When the rest of uptown is sleeping, Frank Parra can be found in a home studio at his Washington Heights apartment, experimenting with drum patterns. He paces from keyboard to laptop in search of the perfect sound; his music has a throwback vibe, mixed with the energy and grit of city life. He works best at night.
Everything seems set in its proper place—no tangled cords or scraps of paper. A guitar case sits propped against soundproofed walls covered in foam. The space is filled with countless sets of speakers, two keyboards, an iMac, a laptop and, on the floor, a crate of $1 records purchased from a thrift shop.
Frank Parra has three jobs: He’s a content manager at iStandard Producers, a production company that showcases up-and-coming producers. He’s a tutor to a Harlem second-grade class and he’s one of the best-known music producers uptown, with a resume that includes time at Island Def Jam and Atlantic Records.
“The producer makes the beat; the music goes to a songwriter, then it finally reaches the artist,” he said, explaining the music-making process. Without someone to manage the audio development, he says, a song lacks structure.
“I had never heard of him before I went to his studio,” said Audubon, another Washington Heights musician who frequently collaborates with Parra. “What made me say, ‘let’s work,’ was how fast he could play on the keys. When I gave him an idea, we made a lot of music in a small period of time.”
Parra started early. During his senior year at State University of New York at Oneonta, a music business major, Parra sold a beat to rapper Juelz Santana, who then recorded a song called “Get Down.”
“He didn’t even know who I was,” Parra said. “But he liked the music enough to want to rap over it, so I knew I wanted to pursue it full time.” He did, and “once music took over, it really took over.”
In the music industry he’s a rising star at 26, but in the Heights, as he refers to his neighborhood, he’s just Frankie P—a local guy and enthusiastic promoter of the uptown lifestyle.
Parra spent his last few years producing music, sending beats to various record labels without knowing if anyone actually heard them. Tired of waiting for artists and A&R representatives to recognize his ability, he decided to take matters into his own hands. His debut solo album, “Hazy Nights in the Heights,” was digitally released a few weeks ago.
Its 16 tracks offer what Parra calls an instrumental ride though the mind of Frankie P. “It doesn’t need vocals because it tells a story on its own,” he says. “I wanted to do something that wasn’t trendy or what’s popping, something to play 10 years from now.”
Photographer Nelson Salcedo, who shot the album art, says Parra’s work goes beyond passion. “Frank is constantly on,” he says. “Constantly working, but to him it’s not work. He’s just always creating music and thinking of ideas for how to bring his music to life visually.”
Parra likes to work alone, “without too many chefs in the kitchen.” He sat at the mixing board one recent night, preparing for a 10 p.m. studio session with one of his artists. He nodded as the music blared from the speakers at a volume sure to have caused a few noise complaints. He wore sneakers, black sweats and a t-shirt that revealed a left arm covered by tattoos. He stands 6 feet, one inch tall, with a goatee framing his face.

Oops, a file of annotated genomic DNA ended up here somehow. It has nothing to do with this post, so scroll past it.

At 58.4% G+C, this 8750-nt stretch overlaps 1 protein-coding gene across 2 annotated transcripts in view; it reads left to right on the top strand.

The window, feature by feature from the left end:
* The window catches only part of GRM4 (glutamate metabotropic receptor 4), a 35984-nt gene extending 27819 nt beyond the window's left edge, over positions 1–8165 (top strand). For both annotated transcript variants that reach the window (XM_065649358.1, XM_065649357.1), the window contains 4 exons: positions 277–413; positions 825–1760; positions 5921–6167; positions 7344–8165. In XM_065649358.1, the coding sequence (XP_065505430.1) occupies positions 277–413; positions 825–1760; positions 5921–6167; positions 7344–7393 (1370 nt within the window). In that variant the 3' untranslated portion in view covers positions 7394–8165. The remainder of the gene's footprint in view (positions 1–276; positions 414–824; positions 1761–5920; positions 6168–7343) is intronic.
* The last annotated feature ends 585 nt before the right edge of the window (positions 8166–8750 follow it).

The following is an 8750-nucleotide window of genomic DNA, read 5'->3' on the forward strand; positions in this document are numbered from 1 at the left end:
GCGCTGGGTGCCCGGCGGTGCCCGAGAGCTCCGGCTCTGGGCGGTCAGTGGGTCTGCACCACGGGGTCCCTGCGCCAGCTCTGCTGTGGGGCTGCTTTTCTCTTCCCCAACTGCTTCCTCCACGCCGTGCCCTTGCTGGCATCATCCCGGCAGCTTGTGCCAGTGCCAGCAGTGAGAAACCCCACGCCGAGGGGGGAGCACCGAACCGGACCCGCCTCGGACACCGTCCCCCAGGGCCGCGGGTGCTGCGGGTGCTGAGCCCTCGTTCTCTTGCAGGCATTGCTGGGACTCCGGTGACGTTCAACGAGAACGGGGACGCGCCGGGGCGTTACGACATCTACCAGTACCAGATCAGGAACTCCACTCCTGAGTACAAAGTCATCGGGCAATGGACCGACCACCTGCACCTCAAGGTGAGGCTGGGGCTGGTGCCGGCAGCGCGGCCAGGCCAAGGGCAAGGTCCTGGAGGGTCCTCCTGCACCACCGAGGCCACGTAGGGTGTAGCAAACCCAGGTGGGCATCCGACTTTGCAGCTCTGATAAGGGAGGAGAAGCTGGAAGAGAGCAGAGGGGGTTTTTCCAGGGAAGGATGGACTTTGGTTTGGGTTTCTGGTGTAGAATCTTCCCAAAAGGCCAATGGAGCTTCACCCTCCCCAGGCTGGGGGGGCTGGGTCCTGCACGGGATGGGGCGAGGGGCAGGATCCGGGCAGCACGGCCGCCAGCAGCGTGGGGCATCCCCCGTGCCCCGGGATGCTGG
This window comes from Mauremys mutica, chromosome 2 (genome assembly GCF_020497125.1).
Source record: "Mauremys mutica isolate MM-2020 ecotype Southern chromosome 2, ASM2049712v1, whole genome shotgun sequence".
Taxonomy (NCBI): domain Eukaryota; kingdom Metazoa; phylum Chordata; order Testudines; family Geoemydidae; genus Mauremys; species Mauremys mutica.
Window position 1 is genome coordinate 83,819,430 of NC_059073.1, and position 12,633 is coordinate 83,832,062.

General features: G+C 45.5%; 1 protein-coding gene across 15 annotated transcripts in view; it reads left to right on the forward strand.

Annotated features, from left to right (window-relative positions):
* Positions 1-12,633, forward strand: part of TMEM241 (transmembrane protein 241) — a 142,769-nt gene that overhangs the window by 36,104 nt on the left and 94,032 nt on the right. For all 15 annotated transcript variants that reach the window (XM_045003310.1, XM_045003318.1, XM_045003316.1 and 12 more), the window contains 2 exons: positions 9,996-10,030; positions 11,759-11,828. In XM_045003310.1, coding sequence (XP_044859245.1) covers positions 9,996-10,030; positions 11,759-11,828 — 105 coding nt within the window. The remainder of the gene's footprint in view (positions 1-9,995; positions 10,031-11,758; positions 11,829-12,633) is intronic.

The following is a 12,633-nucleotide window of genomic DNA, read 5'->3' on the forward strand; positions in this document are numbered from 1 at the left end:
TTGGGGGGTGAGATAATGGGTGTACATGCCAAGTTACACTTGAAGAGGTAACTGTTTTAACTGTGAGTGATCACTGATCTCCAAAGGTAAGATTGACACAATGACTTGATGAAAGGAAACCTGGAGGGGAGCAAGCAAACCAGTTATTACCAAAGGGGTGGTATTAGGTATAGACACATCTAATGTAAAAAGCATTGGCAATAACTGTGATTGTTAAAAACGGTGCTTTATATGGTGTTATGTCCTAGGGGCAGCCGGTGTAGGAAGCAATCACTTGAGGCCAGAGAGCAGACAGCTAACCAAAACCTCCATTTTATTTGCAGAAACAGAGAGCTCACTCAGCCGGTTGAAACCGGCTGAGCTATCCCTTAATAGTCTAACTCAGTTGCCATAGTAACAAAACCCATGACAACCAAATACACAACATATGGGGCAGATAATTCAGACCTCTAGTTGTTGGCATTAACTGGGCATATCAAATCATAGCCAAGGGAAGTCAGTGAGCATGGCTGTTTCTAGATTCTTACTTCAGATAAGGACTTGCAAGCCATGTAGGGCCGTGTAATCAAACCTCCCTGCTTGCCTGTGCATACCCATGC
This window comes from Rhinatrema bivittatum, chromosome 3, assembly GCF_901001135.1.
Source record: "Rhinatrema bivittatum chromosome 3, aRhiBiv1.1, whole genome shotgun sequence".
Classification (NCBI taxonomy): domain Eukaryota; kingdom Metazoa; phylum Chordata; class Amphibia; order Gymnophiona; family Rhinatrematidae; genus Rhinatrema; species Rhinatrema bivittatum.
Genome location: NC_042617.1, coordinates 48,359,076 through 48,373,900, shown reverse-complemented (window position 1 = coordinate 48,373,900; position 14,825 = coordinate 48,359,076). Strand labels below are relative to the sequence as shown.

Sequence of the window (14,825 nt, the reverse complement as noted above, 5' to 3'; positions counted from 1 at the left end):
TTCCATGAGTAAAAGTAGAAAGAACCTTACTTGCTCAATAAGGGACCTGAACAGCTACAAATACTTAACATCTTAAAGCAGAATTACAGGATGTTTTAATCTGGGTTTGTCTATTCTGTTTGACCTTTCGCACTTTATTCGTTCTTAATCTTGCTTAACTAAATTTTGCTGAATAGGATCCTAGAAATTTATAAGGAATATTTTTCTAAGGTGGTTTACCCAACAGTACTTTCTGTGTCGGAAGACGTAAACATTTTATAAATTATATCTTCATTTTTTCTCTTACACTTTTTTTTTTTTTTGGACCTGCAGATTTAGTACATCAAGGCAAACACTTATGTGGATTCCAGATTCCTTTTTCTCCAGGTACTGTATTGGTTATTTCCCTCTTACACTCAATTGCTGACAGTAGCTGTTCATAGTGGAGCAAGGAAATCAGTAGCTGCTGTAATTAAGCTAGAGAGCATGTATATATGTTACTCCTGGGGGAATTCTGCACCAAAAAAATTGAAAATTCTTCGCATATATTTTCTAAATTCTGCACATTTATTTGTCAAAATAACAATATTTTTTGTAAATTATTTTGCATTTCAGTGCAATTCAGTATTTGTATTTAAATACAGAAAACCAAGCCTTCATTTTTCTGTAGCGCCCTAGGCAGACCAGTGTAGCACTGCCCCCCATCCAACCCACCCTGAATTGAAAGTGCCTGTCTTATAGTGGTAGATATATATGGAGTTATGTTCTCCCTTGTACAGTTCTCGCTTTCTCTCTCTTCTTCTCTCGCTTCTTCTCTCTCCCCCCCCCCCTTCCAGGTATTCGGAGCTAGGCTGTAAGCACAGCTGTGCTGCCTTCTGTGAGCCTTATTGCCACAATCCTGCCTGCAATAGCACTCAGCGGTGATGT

His favorite song on the album, he said breaking into a smile, was “To Amy,” dedicated to the late Winehouse, who died while he was completing the project. “It felt like something she would have sang over,” he said.
He was born to a Dominican father and an Ecuadorian mother in 1986. The family left the Bronx when he was two and moved to upper Manhattan, where “just leaving my house, I heard bachata, merengue and hip- hop,” Parra said, “just a mixture of a lot of different cultures.”
His musical preferences are so diverse he doesn’t like to label them. His style fuses jazz, salsa, techno and R&B. He rarely listens to hip-hop although he produces hip-hop music. On his playlist, soulful music of the ‘60s and ’70s alternates with punk rock and artists like The Doors, Anita Baker and Janis Joplin.
“Frank listens to a wide array of music,” said Audobon. ”I do the same thing. So when we put it all together we get some interesting music.”
Parra’s major placements include licensing synchronizations with MTV, MTV3 and VH1. (Photo by Myeisha Essex)
Parra works with local artists of all genres from rap to dancehall. When producing for an artist, he is very selective. “I get the best vibes off of great artistry,” he says.
Parra recognizes that music producing is a tough, competitive industry. Even with countless contacts, it’s hard for him to get his music to the right people. “Out of frustration, many producers just give their beats away,” he said. Instead, he’s decided to focus on artists he believes in and to build his brand, focusing on creativity.
He made his album available for free online to create awareness and “to give my audience a taste of what I can do,” he said. “What got to me the most is the people that heard it I didn’t expect to hear it. The response has been amazing,” he said. “Even people in their 50’s.”
In five years he hopes to have the luxury of making music full-time. Although New York City has been a catalyst for Parra’s music, he’d rather live more quietly. If he could, “I’d have a house somewhere in Wisconsin, making music,” he said.
After dozens of songs and late-night studio sessions, Audubon is certain Parra’s career will endure. “In five years he will be what you hear in the speakers in Wal-Mart, in hoopties through out the hoods, on the radio and somewhere on the TV,” he said. “Provider of our life soundtrack.”